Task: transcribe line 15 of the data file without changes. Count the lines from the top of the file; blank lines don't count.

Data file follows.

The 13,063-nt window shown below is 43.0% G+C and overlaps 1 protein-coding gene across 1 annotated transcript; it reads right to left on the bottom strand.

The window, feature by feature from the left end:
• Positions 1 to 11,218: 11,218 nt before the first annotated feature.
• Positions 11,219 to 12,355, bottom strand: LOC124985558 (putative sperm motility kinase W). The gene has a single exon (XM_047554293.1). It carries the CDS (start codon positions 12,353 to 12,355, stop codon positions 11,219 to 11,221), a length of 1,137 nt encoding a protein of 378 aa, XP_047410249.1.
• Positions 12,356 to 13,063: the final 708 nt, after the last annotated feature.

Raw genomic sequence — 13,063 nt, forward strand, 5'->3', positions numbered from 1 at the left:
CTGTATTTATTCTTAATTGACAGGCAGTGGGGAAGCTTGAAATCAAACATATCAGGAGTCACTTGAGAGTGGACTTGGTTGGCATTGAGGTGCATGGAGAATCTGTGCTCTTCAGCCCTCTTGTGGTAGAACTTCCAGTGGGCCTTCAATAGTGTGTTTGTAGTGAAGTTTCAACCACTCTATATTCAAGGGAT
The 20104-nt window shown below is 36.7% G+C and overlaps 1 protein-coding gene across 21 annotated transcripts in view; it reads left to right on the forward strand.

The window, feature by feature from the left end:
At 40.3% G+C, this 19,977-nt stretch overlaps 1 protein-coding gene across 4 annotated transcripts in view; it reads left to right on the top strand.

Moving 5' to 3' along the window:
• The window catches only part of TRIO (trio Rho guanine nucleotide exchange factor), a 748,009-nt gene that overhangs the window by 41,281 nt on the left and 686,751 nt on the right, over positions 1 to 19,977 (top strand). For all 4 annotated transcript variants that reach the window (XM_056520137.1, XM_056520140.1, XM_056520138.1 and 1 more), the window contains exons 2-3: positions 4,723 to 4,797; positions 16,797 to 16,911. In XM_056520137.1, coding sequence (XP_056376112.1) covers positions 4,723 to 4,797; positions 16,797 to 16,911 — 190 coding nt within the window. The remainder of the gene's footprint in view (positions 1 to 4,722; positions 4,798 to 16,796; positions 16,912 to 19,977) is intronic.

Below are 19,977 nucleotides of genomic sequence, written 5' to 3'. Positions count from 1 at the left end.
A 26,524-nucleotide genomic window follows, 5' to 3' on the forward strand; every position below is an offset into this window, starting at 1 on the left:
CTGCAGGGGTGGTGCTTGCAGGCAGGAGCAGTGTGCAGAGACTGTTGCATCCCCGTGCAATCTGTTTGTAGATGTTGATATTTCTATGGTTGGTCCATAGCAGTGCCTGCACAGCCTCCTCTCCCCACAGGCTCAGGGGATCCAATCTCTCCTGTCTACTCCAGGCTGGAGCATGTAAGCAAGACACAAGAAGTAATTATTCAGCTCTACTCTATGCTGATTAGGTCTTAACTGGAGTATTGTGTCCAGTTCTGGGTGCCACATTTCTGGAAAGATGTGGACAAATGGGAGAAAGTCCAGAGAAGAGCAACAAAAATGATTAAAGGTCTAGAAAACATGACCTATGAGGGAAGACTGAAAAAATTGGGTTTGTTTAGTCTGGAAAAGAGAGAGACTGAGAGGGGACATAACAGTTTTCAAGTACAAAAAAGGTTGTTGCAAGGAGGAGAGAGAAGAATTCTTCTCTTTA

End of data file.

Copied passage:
CTGCAGGGGTGGTGCTTGCAGGCAGGAGCAGTGTGCAGAGACTGTTGCATCCCCGTGCAATCTGTTTGTAGATGTTGATATTTCTATGGTTGGTCCATAGCAGTGCCTGCACAGCCTCCTCTCCCCACAGGCTCAGGGGATCCAATCTCTCCTGTCTACTCCAGGCTGGAGCATGTAAGCAAGACACAAGAAGTAATTATTCAGCTCTACTCTATGCTGATTAGGTCTTAACTGGAGTATTGTGTCCAGTTCTGGGTGCCACATTTCTGGAAAGATGTGGACAAATGGGAGAAAGTCCAGAGAAGAGCAACAAAAATGATTAAAGGTCTAGAAAACATGACCTATGAGGGAAGACTGAAAAAATTGGGTTTGTTTAGTCTGGAAAAGAGAGAGACTGAGAGGGGACATAACAGTTTTCAAGTACAAAAAAGGTTGTTGCAAGGAGGAGAGAGAAGAATTCTTCTCTTTA